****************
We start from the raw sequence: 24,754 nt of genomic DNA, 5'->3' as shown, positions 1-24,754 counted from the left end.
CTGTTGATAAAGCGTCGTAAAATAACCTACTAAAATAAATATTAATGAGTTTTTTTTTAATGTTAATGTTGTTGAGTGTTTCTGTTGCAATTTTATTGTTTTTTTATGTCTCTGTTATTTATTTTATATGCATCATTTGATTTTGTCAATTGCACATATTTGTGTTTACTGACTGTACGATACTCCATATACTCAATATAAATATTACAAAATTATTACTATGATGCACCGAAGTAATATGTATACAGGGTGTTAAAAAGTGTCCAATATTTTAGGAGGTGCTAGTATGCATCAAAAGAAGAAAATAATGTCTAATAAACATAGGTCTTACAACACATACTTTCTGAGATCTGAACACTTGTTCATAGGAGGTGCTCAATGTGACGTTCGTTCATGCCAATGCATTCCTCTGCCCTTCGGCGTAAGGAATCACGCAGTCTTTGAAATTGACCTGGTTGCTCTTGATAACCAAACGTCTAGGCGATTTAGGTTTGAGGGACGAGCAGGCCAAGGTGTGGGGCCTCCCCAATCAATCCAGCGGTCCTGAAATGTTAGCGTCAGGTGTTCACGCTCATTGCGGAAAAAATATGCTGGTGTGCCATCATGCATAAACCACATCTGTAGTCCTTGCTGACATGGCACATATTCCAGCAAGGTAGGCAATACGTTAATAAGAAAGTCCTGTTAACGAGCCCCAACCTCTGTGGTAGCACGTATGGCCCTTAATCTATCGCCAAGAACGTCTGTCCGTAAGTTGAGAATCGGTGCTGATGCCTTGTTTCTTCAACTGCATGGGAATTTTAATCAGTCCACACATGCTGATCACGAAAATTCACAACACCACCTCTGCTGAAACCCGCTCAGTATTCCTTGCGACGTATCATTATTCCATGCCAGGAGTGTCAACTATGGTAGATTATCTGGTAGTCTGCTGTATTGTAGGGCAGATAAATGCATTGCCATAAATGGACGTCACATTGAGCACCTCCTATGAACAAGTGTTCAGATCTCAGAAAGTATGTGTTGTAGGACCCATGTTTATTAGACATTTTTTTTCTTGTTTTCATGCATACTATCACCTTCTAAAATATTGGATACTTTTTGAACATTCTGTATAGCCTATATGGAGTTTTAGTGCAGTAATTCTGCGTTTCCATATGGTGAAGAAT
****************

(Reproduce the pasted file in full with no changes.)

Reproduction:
We start from the raw sequence: 24,754 nt of genomic DNA, 5'->3' as shown, positions 1-24,754 counted from the left end.
CTGTTGATAAAGCGTCGTAAAATAACCTACTAAAATAAATATTAATGAGTTTTTTTTTAATGTTAATGTTGTTGAGTGTTTCTGTTGCAATTTTATTGTTTTTTTATGTCTCTGTTATTTATTTTATATGCATCATTTGATTTTGTCAATTGCACATATTTGTGTTTACTGACTGTACGATACTCCATATACTCAATATAAATATTACAAAATTATTACTATGATGCACCGAAGTAATATGTATACAGGGTGTTAAAAAGTGTCCAATATTTTAGGAGGTGCTAGTATGCATCAAAAGAAGAAAATAATGTCTAATAAACATAGGTCTTACAACACATACTTTCTGAGATCTGAACACTTGTTCATAGGAGGTGCTCAATGTGACGTTCGTTCATGCCAATGCATTCCTCTGCCCTTCGGCGTAAGGAATCACGCAGTCTTTGAAATTGACCTGGTTGCTCTTGATAACCAAACGTCTAGGCGATTTAGGTTTGAGGGACGAGCAGGCCAAGGTGTGGGGCCTCCCCAATCAATCCAGCGGTCCTGAAATGTTAGCGTCAGGTGTTCACGCTCATTGCGGAAAAAATATGCTGGTGTGCCATCATGCATAAACCACATCTGTAGTCCTTGCTGACATGGCACATATTCCAGCAAGGTAGGCAATACGTTAATAAGAAAGTCCTGTTAACGAGCCCCAACCTCTGTGGTAGCACGTATGGCCCTTAATCTATCGCCAAGAACGTCTGTCCGTAAGTTGAGAATCGGTGCTGATGCCTTGTTTCTTCAACTGCATGGGAATTTTAATCAGTCCACACATGCTGATCACGAAAATTCACAACACCACCTCTGCTGAAACCCGCTCAGTATTCCTTGCGACGTATCATTATTCCATGCCAGGAGTGTCAACTATGGTAGATTATCTGGTAGTCTGCTGTATTGTAGGGCAGATAAATGCATTGCCATAAATGGACGTCACATTGAGCACCTCCTATGAACAAGTGTTCAGATCTCAGAAAGTATGTGTTGTAGGACCCATGTTTATTAGACATTTTTTTTCTTGTTTTCATGCATACTATCACCTTCTAAAATATTGGATACTTTTTGAACATTCTGTATAGCCTATATGGAGTTTTAGTGCAGTAATTCTGCGTTTCCATATGGTGAAGAAT